What Your Doctor May Not Tell You about Fibromyalgia Fatigue: The Revolutionary Program That Helps You Boost Your Energy Level and Reclaim Your Lifeby R. Paul St. Amand, Claudia Craig Marek
The authors of the successful "What Your Doctor May Not Tell You About Fibromyalgia" present a revolutionary new guide to help sufferers relieve their chronic fatigue.
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What Your Doctor May Not Tell You About Fibromyalgia Fatigue
By R. Paul St. Amand and Claudia Craig Marek
Warner BooksCopyright © 2003 The St. Amand Trust and Claudia Craig Marek, M.A.
All right reserved.
Chapter OneWhy We Focus on Energy and Where Did My Energy Go?
These are my symptoms in order of severity: extreme fatigue (sometimes I can hardly get out of bed). Sleeplessness and unrested sleep (no matter how much I need sleep-I sleep, wake up, sleep, wake up, et cetera all night). Feeling disconnected from my body, like I'm in a dream (this often scares me). Weak legs that feel heavy (it feels like I'm carrying something heavy in my hands and my legs are heavy). Neck, shoulder, and upper and lower back pain. Stiffness (mostly when I first wake up). Stinging, burning eyes. Pain around my eyes that feels like a sinus condition. Pain on top of my head. Forgetfulness. General achiness all over (I just feel like I'm sick). Tearfulness (because I feel so badly and I don't know what is wrong). -Marcia M. Los Angeles, California
WHY FOCUS ON ENERGY?
If you have fibromyalgia, you know there's much more to it than just muscular pain. Most people with fibromyalgia agree: "If it were only the pain, I could probably muck along somehow." It's the unrelenting adding and shifting of symptoms that eventually get you down. Headaches, brain fog, constipation suddenly yielding way to diarrhea, depression, backaches, anxiety, insomnia, apathy, or bladder pain-you never know what tomorrow will bring. And we're ignoring the oppressive fatigue. Oh yes, the overwhelming drop-dead fatigue that makes you feel like you've got to lie down when you're already lying down! Awful by itself, exhaustion on top of everything else that's wrong can make it impossible to cope with all of your other symptoms.
Most research and practicing physicians don't appreciate the extent of this total-body disaster unless they have fibromyalgia themselves. When we speak to patient groups, we quickly get their attention by letting them know that we have it, too, and will never forget its punishing ways. What's it like? Fibromyalgia affects every cell in the body. Perhaps your doctor doesn't quite realize it, but you know it. All the time every minute of the day or night, something is wrong somewhere.
Every fibromyalgic senses that his or her body just isn't right- sometimes each and every miserable part of it. Hair and nails don't grow without breaking, there's pain in strange places that can move around hourly, menstrual periods aren't regular or suddenly cause cramping, there's debilitating fatigue, devastating headaches strike without warning, stamina is nil, sugar cravings are overpowering, and the resultant weight gain is depressing.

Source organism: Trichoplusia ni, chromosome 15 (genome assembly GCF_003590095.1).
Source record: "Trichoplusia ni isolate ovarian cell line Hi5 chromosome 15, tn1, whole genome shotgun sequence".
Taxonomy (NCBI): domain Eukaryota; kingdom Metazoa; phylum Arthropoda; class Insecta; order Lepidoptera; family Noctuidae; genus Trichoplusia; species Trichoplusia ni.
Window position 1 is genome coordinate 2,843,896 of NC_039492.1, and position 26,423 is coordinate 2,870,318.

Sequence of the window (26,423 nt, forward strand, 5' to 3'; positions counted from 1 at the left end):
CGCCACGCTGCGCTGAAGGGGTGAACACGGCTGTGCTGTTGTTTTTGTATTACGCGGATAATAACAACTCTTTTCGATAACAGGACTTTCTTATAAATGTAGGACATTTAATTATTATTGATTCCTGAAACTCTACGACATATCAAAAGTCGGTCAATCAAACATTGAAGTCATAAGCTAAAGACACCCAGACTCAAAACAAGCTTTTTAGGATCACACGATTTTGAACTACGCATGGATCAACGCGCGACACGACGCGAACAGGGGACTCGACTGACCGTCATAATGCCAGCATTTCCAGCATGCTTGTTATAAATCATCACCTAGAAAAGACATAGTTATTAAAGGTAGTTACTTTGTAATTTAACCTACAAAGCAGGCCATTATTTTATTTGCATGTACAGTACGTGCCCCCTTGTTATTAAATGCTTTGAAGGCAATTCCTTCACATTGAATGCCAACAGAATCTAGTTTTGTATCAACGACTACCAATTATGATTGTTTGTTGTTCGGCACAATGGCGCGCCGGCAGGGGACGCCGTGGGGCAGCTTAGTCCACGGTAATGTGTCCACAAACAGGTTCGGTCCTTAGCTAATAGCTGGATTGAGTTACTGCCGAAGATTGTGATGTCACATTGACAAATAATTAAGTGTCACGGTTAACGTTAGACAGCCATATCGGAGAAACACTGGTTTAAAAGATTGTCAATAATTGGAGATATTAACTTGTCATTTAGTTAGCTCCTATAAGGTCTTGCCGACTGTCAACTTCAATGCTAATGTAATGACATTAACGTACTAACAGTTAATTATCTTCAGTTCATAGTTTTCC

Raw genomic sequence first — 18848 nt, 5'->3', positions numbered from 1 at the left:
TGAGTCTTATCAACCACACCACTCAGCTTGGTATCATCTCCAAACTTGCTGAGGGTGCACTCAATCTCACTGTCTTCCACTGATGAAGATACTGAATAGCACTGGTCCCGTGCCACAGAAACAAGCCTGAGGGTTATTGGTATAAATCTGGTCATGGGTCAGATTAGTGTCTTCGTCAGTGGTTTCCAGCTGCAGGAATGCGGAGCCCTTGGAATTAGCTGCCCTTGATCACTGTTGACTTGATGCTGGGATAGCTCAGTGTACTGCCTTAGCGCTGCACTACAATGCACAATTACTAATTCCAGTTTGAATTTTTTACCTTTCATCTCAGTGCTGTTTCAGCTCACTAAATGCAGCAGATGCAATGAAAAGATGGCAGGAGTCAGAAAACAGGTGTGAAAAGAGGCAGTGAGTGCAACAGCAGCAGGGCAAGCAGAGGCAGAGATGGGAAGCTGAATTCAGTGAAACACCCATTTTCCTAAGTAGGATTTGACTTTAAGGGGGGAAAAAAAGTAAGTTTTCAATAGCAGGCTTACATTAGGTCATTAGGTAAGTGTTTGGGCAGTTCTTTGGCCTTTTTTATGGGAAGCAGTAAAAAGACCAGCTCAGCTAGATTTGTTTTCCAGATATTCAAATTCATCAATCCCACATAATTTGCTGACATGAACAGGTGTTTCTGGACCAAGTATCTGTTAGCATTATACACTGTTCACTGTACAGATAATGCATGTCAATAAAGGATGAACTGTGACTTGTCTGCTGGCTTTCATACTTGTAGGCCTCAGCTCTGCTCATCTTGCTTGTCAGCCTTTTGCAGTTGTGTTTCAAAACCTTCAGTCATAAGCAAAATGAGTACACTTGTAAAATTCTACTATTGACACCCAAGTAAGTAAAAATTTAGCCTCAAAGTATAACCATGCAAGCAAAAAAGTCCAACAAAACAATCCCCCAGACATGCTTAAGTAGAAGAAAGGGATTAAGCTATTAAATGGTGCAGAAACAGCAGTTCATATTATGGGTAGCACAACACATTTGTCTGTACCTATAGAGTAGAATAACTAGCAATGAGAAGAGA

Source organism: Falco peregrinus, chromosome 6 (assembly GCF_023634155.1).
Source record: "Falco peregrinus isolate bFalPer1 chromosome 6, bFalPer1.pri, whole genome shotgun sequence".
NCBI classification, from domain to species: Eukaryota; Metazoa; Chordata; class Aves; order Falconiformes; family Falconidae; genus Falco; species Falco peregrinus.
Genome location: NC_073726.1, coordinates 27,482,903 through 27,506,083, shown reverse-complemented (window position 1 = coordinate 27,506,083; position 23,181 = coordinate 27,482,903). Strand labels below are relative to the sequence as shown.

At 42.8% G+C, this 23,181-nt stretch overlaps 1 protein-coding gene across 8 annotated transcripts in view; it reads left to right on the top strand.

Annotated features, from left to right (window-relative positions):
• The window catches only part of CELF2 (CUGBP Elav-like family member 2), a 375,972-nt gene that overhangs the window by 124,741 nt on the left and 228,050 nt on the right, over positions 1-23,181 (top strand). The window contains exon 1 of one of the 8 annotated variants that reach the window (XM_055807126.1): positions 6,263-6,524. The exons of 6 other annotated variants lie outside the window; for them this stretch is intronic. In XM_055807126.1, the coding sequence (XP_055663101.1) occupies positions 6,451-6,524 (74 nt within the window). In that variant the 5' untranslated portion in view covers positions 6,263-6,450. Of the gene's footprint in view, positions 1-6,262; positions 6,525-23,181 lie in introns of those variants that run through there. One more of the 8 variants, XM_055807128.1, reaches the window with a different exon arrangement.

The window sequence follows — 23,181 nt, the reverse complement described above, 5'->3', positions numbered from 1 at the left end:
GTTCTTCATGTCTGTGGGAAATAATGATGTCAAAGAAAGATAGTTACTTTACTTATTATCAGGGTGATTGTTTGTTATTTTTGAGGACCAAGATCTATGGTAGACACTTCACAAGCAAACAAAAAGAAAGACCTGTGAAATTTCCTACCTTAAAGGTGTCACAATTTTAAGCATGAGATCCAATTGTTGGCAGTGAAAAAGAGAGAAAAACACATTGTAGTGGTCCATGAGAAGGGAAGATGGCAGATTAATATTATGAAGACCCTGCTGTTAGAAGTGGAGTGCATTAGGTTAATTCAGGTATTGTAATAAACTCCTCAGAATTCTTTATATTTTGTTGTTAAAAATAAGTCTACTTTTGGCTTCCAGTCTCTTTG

Physical complaints: debilitating exhaustion, severe muscle pains (especially shoulders, low back, neck, legs, arms), severe joint pains (shoulders, feet, hips, ankles, fingers), headaches (starting from the shoulders, up through the neck & around to front and sides of head), sore throats, swollen glands (neck, underarms, breasts), nasal drip, water retention (worse than usual), clogged ears (for several hours at a time), worse allergies than usual, hypersensitivity to bright lights and loud sounds, low-grade fevers, feeling hot, flushing red face, insomnia: 1. difficulty getting to & staying asleep 2. sleeping too long or too little 3. no matter how much sleep not rested, mental disorientation (difficulty concentrating and remembering), agitation, irritability, depression, frequent tingling/numbness in extremities (hands, feet, legs), extreme discomfort when lying or sitting in one position for long (legs, arm pain), nausea, dizziness, back-to-back vaginal infections, some bladder infections, vaginal irritation and tears, pain with intercourse, weight gain (approximately 15 pounds), feeling hunger pains and ill (after only a couple of hours of not eating), mild gastro problems (bloating gas, mild diarrhea, and occasionally constipation). Duration: 8/1999 to present. Became critical 4/2000. -actual patient intake form
Most fibromyalgics have been conditioned to believe they're hypochondriacs and are perhaps stunned by the sheer volume of their own complaints. Then there's that certain look physicians sometimes give you during your symptom recital.
Yet many fibromyalgic patients are among the most stalwart people we've met. For your vindication, published studies seem to bear this out. If you do a Medline search, you can read them for yourselves. Patients with chronic illnesses rate fibromyalgia more debilitating than rheumatoid arthritis. Many of our patients who have gone through cancer treatments say that, though they were challenged, frightened, and mentally and physically distraught, fibromyalgia, overall, is worse. Fibromyalgics keep telling their doctors the same story.